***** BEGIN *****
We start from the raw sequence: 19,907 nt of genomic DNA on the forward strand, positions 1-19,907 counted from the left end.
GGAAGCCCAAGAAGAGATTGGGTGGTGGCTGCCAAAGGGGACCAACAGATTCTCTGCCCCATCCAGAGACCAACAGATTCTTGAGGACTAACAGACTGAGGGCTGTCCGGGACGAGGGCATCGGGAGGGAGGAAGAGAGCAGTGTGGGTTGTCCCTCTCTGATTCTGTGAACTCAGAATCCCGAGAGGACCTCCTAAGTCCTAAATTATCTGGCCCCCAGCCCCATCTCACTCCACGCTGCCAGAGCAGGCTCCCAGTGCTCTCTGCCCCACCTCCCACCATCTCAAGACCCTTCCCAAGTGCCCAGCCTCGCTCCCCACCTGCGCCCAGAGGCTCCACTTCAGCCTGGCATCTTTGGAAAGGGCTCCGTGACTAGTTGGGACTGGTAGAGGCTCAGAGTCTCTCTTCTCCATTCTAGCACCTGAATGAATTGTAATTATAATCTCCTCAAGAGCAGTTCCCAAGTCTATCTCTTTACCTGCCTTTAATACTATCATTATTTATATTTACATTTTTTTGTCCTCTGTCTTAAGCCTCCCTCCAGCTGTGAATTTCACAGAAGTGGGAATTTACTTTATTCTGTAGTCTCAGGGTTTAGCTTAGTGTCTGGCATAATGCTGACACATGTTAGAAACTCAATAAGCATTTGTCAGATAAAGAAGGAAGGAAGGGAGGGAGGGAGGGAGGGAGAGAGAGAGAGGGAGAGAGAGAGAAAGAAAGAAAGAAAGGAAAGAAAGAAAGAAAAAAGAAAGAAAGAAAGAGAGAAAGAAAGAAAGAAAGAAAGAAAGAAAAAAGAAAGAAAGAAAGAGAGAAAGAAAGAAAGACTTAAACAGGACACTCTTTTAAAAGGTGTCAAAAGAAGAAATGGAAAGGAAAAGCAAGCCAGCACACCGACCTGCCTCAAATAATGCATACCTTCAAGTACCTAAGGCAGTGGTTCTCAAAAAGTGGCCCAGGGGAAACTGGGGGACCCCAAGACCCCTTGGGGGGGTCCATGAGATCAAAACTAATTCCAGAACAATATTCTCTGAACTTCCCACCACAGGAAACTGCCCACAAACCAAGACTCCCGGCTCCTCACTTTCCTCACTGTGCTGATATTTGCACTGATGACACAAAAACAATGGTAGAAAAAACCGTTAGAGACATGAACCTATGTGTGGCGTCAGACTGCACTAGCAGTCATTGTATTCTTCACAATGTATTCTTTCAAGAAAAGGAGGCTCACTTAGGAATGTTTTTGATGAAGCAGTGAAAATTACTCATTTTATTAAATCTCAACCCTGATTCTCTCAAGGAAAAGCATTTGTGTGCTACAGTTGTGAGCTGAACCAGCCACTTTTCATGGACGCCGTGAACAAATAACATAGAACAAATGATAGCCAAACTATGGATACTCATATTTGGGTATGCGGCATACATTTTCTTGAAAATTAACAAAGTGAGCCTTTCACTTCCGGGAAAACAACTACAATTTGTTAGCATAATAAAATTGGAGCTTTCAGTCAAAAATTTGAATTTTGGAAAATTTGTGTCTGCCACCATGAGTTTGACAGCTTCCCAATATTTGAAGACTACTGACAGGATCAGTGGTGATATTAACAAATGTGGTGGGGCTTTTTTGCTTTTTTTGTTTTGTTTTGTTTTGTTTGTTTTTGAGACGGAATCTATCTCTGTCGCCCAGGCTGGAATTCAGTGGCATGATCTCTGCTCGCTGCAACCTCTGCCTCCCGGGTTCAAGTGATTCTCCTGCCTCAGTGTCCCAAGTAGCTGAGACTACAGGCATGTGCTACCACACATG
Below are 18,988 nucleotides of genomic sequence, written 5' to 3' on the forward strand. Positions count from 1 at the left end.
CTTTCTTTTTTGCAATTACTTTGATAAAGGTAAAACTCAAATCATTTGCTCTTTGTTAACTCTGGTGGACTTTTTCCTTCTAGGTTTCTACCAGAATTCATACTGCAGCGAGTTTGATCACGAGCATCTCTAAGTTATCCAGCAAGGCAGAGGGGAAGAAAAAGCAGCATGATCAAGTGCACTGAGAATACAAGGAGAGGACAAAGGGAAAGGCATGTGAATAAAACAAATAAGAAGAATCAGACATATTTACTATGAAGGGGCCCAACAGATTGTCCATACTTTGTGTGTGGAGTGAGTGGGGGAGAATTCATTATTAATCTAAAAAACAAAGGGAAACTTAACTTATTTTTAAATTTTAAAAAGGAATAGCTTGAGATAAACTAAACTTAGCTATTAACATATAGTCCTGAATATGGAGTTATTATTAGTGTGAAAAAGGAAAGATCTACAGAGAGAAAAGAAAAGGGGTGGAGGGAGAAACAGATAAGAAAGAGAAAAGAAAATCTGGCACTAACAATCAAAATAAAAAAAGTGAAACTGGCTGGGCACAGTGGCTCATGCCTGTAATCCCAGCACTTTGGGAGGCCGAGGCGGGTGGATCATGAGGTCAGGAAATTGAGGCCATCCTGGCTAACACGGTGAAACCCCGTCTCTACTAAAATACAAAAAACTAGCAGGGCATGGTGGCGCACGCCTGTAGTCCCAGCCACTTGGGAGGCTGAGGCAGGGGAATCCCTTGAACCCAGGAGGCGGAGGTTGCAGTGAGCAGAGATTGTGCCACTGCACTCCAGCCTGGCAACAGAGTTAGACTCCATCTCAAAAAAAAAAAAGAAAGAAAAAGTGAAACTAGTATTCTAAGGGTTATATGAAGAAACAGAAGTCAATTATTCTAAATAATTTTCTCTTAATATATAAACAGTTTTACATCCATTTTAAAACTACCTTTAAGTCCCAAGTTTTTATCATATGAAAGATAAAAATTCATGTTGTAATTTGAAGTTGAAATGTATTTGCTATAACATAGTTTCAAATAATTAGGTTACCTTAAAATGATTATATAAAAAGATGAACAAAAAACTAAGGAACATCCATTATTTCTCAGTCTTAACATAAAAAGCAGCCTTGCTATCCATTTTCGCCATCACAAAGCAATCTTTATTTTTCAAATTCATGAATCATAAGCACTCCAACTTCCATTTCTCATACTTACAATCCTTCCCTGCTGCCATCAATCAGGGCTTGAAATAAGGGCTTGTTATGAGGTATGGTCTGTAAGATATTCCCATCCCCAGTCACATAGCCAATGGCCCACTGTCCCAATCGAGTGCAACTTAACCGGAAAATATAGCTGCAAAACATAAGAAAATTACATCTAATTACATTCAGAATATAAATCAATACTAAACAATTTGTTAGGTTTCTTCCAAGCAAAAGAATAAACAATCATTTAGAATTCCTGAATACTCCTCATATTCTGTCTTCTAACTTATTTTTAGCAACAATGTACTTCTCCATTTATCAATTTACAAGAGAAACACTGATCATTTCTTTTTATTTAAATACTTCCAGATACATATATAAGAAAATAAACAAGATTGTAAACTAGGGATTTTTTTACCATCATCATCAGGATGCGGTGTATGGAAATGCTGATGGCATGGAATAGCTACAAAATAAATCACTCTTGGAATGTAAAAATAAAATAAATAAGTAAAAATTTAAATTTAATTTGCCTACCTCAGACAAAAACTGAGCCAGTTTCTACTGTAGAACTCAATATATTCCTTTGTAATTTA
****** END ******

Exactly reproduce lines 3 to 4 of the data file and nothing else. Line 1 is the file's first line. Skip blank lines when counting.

Below are 18,988 nucleotides of genomic sequence, written 5' to 3' on the forward strand. Positions count from 1 at the left end.
CTTTCTTTTTTGCAATTACTTTGATAAAGGTAAAACTCAAATCATTTGCTCTTTGTTAACTCTGGTGGACTTTTTCCTTCTAGGTTTCTACCAGAATTCATACTGCAGCGAGTTTGATCACGAGCATCTCTAAGTTATCCAGCAAGGCAGAGGGGAAGAAAAAGCAGCATGATCAAGTGCACTGAGAATACAAGGAGAGGACAAAGGGAAAGGCATGTGAATAAAACAAATAAGAAGAATCAGACATATTTACTATGAAGGGGCCCAACAGATTGTCCATACTTTGTGTGTGGAGTGAGTGGGGGAGAATTCATTATTAATCTAAAAAACAAAGGGAAACTTAACTTATTTTTAAATTTTAAAAAGGAATAGCTTGAGATAAACTAAACTTAGCTATTAACATATAGTCCTGAATATGGAGTTATTATTAGTGTGAAAAAGGAAAGATCTACAGAGAGAAAAGAAAAGGGGTGGAGGGAGAAACAGATAAGAAAGAGAAAAGAAAATCTGGCACTAACAATCAAAATAAAAAAAGTGAAACTGGCTGGGCACAGTGGCTCATGCCTGTAATCCCAGCACTTTGGGAGGCCGAGGCGGGTGGATCATGAGGTCAGGAAATTGAGGCCATCCTGGCTAACACGGTGAAACCCCGTCTCTACTAAAATACAAAAAACTAGCAGGGCATGGTGGCGCACGCCTGTAGTCCCAGCCACTTGGGAGGCTGAGGCAGGGGAATCCCTTGAACCCAGGAGGCGGAGGTTGCAGTGAGCAGAGATTGTGCCACTGCACTCCAGCCTGGCAACAGAGTTAGACTCCATCTCAAAAAAAAAAAAGAAAGAAAAAGTGAAACTAGTATTCTAAGGGTTATATGAAGAAACAGAAGTCAATTATTCTAAATAATTTTCTCTTAATATATAAACAGTTTTACATCCATTTTAAAACTACCTTTAAGTCCCAAGTTTTTATCATATGAAAGATAAAAATTCATGTTGTAATTTGAAGTTGAAATGTATTTGCTATAACATAGTTTCAAATAATTAGGTTACCTTAAAATGATTATATAAAAAGATGAACAAAAAACTAAGGAACATCCATTATTTCTCAGTCTTAACATAAAAAGCAGCCTTGCTATCCATTTTCGCCATCACAAAGCAATCTTTATTTTTCAAATTCATGAATCATAAGCACTCCAACTTCCATTTCTCATACTTACAATCCTTCCCTGCTGCCATCAATCAGGGCTTGAAATAAGGGCTTGTTATGAGGTATGGTCTGTAAGATATTCCCATCCCCAGTCACATAGCCAATGGCCCACTGTCCCAATCGAGTGCAACTTAACCGGAAAATATAGCTGCAAAACATAAGAAAATTACATCTAATTACATTCAGAATATAAATCAATACTAAACAATTTGTTAGGTTTCTTCCAAGCAAAAGAATAAACAATCATTTAGAATTCCTGAATACTCCTCATATTCTGTCTTCTAACTTATTTTTAGCAACAATGTACTTCTCCATTTATCAATTTACAAGAGAAACACTGATCATTTCTTTTTATTTAAATACTTCCAGATACATATATAAGAAAATAAACAAGATTGTAAACTAGGGATTTTTTTACCATCATCATCAGGATGCGGTGTATGGAAATGCTGATGGCATGGAATAGCTACAAAATAAATCACTCTTGGAATGTAAAAATAAAATAAATAAGTAAAAATTTAAATTTAATTTGCCTACCTCAGACAAAAACTGAGCCAGTTTCTACTGTAGAACTCAATATATTCCTTTGTAATTTA